Risk Perceptions of Users and Good Practice Advice for Data Driven Organizations
The research project is fully funded by the Dutch NWO (Nederlandse Organisatie voor Wetenschappelijk Onderzoek)
This project researches risk perceptions about data, technology, and digital transformation in society and how to build trust between organisations and users to ensure sustainable data ecologies. The aim is to understand the role of the user in a tech-driven environment and her perception of the resulting relationships with organisations that offer data-driven services and products. The discourseon digital transformation is productive but does not truly address the user’s attitudes and awareness(Kitchin 2014). Companies are not aware enough of the potential accidents and resulting loss of trustthat undermine data ecologies and, consequently, forfeit their beneficial potential. Facebook’sCambridge Analytica-situation, for instance, led to 42% of US adults deleting their accounts and caused considerable losses for the company.
Social, political, and economic interactions are increasingly digitalised, which comes with hands-on benefits but also challenges privacy, individual well-being and a fair society. User awareness of organisational practices is of heightened importance, as vulnerabilities for users equal vulnerabilities for data ecologies. Without transparency and a new “social contract” for a digital society, problems are inevitable. Recurring scandals about data leaks and biased algorithms are just two examples that illustrate the urgency of this research. Properly informing users about an organisation’s data policies makes a crucial difference (Accenture 2018) and for them to develop sustainable business models, organisations need to understand what users expect and how to communicate with them. This research project tackles this issue head-on.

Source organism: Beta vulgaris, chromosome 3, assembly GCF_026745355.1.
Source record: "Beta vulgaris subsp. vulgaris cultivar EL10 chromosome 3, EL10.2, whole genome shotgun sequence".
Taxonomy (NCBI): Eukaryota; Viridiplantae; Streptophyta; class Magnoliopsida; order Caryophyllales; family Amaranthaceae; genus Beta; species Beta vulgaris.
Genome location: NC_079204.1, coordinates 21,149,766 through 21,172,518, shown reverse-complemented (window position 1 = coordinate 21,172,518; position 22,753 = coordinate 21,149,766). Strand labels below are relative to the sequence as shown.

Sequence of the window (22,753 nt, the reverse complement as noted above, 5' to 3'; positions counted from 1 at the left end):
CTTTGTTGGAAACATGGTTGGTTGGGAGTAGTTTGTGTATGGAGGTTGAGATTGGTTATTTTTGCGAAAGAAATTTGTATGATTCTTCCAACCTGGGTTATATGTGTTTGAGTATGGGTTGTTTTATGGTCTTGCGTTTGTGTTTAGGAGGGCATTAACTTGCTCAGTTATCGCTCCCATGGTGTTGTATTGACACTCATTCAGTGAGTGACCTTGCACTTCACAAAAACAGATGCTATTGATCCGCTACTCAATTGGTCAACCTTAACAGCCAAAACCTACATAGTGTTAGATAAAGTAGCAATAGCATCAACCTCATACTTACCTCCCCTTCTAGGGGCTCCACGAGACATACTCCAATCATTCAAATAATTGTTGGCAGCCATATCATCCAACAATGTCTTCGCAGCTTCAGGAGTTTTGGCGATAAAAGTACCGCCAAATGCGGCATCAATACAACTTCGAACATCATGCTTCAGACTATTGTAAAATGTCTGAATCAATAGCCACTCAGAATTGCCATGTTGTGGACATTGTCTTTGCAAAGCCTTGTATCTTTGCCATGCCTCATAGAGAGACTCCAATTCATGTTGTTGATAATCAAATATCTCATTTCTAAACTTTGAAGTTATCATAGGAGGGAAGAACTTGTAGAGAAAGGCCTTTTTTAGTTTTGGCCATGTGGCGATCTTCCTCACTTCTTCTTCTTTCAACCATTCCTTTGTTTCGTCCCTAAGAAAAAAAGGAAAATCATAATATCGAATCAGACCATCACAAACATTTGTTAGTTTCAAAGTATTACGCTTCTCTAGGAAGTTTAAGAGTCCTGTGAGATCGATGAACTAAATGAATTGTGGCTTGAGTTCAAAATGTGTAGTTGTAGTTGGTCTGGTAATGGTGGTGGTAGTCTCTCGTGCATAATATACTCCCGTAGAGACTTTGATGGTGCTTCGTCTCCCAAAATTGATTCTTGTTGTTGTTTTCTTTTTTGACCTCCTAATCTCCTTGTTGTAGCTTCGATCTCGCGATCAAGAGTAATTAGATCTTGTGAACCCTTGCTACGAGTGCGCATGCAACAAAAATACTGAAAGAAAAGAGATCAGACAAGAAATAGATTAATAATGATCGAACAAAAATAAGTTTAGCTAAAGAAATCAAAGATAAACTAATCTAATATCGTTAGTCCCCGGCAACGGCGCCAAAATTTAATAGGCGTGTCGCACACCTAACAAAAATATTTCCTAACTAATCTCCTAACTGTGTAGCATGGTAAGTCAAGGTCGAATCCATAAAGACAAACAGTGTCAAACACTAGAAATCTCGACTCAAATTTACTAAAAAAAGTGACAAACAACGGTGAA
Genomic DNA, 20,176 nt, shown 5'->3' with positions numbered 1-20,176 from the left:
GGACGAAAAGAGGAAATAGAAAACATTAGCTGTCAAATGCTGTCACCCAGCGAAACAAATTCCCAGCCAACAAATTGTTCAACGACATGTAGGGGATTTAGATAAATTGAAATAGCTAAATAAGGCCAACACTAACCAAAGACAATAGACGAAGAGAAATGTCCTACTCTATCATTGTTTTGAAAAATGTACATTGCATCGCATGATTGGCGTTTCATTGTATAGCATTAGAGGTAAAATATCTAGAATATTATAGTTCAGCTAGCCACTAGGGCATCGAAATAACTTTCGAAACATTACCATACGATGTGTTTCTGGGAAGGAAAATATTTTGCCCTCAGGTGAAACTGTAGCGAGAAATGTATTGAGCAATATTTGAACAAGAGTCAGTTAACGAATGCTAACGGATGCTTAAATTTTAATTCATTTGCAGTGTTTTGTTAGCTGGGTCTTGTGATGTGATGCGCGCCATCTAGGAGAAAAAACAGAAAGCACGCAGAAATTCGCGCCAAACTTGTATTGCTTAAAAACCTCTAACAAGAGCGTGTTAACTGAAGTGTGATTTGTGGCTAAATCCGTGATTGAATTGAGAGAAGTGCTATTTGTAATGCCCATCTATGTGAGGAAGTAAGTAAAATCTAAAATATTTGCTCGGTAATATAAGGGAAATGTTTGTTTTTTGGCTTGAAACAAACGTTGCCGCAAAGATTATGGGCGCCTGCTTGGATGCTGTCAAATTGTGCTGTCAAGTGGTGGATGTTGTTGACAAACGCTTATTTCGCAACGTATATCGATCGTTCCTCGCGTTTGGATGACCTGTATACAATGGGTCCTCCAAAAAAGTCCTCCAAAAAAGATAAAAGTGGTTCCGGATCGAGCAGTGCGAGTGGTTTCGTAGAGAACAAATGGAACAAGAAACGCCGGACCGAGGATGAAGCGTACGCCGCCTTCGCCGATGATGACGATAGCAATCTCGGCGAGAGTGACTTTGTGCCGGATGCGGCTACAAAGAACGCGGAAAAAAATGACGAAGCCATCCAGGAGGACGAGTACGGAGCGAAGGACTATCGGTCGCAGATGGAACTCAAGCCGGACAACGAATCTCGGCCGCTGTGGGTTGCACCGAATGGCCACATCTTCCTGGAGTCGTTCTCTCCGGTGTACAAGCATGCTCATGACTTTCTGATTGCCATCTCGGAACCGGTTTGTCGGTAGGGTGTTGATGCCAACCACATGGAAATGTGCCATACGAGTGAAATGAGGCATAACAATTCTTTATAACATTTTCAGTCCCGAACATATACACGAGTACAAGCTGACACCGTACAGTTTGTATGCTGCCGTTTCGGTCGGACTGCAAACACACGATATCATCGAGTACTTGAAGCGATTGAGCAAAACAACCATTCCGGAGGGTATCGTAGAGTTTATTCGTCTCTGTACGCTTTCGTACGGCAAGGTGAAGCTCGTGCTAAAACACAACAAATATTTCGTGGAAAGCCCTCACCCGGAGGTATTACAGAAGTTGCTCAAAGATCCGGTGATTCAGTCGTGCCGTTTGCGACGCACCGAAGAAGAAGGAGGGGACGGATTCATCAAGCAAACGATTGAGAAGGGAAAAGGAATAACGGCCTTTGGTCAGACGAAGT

First, a deeper understanding of users’ risk perception is needed to formulate concrete policy recommendations aiming to educate and build trust. Second, insights about users’ perceptions will inform guidelines. Through empirical research on framing in the data discourse, user types, and trends in organisational practice, the project develops concrete advice – for users and practitioners alike – on building sustainable relationships in a resilient digital society.
An abundance of research discusses the transformations triggered by data from professional perspectives, but few address the very source: the data-generating user and her views, especially in regard to risk awareness. Mostly, they focus on the chances and limits of data-driven operations for organisations, and research. However, the user perspective receives only a short discussion in sections on ethics and data collection (e.g. Kitchin 2014: 165; Mayer-Schönberger & Ramge 2017; McAffee & Brynjolfsson 2017), and that is it. Even books dedicated to criticising malpractice in data business cannot provide an in-depth analysis of the users’ view but reflect on problems from thepractitioner’s perspective (O’Neil 2017). This is a costly oversight: organisations losing their users’trust cannot sustain their data ecologies and will lose money in revenues as a result. While practitioners may not be aware that they need tools in this respect, they urgently do.
This research project, therefore, will develop a toolset for identifying and assessing risk awareness related to data sharing and data privacy and building trust in order to gain user engagement and maintaining beneficial data ecologies. The four main research questions are:
- How do stakeholders frame risks and chances of digitalisation and datafication in public discourse?
- How do users differ in regard to attitudes towards data-driven organisational practice and risk awareness?
- What are expert views on current trends in digitalisation and datafication and what challenges do they expect to emerge?
- What creative-educational measures can increase transparency and incentivise trust- oriented dialogue between users and organisations?